Landlords would be forced to invest in bringing rental properties up to a certain energy-efficiency standard or face having to cut rents on properties that are more expensive to heat under proposals being considered by the Government.
The options are contained in a consultation paper on improving warmth and energy efficiency in Ireland’s growing rental sector that were published on Thursday by Minister for Energy Richard Bruton.
There is no requirement at present for either commercial or residential landlords to achieve a minimum grade under the State’s Building Energy Rating (BER) scheme. More than a fifth of rental properties in the State have the most inefficient ratings, F or G, on the BER scale.
Ireland’s private rental sector is growing, with a total of 341,908 tenancies now registered with the Residential Tenancies Board (RTB).
The paper shows regulations making it mandatory to achieve a minimum BER standard in a property before it is offered for rent are being considered. Under another option out for consultation – called a “cost balancing arrangement” – landlords who are “unable or unwilling” to bring a property up to standard could be forced to compensate tenants for the cost of heating a property.
Stricter rules for commercial buildings, which could be forced to attain an improved BER by a specific date in the future, are also being considered. After that date, new or renewed leases could not be signed off on unless certain standards have been achieved.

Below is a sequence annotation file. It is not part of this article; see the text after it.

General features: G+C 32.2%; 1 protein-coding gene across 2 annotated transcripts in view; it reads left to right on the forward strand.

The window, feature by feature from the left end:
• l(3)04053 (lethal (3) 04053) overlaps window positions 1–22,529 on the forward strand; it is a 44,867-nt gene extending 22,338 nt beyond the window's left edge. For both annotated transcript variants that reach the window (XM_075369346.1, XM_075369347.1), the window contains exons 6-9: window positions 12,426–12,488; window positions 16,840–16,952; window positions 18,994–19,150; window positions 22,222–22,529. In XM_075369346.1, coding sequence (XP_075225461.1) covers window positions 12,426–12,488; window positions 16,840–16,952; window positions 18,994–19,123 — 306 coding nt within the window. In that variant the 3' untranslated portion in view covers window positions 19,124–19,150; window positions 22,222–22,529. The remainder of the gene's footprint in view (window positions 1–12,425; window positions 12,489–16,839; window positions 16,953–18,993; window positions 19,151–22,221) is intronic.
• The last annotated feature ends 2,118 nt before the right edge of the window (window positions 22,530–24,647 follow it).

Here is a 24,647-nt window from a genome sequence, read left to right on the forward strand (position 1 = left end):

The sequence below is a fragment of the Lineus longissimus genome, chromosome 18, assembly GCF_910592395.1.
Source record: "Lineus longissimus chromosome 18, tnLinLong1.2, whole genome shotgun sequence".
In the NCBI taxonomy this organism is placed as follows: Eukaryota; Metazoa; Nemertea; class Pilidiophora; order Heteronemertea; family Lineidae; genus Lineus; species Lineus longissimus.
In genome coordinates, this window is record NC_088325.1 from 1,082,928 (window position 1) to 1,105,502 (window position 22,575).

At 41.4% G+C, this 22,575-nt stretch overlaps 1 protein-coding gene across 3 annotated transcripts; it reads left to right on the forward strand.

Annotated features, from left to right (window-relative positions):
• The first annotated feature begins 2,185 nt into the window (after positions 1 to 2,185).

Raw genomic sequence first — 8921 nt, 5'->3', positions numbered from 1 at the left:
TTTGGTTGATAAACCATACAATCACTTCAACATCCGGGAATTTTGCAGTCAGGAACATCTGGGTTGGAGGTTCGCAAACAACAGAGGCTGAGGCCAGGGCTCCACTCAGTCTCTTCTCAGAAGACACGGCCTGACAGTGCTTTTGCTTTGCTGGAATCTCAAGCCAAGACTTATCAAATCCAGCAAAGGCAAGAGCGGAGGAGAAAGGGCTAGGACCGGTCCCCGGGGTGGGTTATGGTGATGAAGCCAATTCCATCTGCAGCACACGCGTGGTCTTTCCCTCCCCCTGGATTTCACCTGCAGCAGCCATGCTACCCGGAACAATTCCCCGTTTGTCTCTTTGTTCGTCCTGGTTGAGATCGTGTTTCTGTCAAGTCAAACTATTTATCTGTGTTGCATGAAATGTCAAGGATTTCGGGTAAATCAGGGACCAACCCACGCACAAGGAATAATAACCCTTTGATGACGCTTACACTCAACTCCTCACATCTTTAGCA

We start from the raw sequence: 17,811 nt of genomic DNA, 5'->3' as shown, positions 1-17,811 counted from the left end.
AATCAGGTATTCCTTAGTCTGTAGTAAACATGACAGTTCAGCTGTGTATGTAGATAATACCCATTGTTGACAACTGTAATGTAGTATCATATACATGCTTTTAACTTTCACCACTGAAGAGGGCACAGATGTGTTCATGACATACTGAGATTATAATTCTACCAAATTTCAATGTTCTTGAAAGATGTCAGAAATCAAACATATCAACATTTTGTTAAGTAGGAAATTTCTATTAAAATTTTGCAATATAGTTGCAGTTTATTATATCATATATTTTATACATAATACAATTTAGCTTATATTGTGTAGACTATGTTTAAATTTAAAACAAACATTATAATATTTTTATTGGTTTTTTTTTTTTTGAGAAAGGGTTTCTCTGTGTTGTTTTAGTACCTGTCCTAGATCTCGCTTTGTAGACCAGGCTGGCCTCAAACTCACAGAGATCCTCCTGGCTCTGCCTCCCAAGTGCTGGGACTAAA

The Department of Energy is wary of enforcing overly onerous new regulations on landlords in the context of a rental market that has undergone significant regulatory change in recent years, and is considering a range of grants and tax breaks in addition to the measures. For example, an enhanced grant could be made available to landlords who upgrade their rental property and their own home at the same time.
Other measures under consideration include a free energy-efficiency upgrade for landlords who participate in the Housing Assistance Payment (HAP) scheme for a defined period of time, or forcing a higher BER standard to be achieved when a cert is renewed every 10 years. Landlords could also be made to install a certain level of insulation in a property, or heating controls, rather than a minimum BER standard.
A period of consultation on the measures runs until January 17th next.
Drive to upgrade
“We must include rented properties in our drive to upgrade 500,000 homes to a more energy-efficient standard by 2030, making them warmer and cheaper to run for renters,” Mr Bruton said.
“Improved properties will be welcome for tenants and landlords alike because they will result in improved living conditions, better health outcomes and enhanced asset value. The environmental impact will be significant, with lower energy bills and lower emissions.”
The measures are designed to counteract a problem in Ireland’s rental stock called a “split incentive”. Under this, landlords are not encouraged to invest in measures that will save money on bills they do not pay, and renters have no incentive to invest in a property they do not own.
The department is also considering plans to allow a tenant to initiate works on a property which the landlord “cannot unreasonably refuse”. Similar regulations are in place in England and Wales.
Larger landlords, who own three or more properties, could also be targeted with a requirement to have higher energy-efficiency standards in the properties.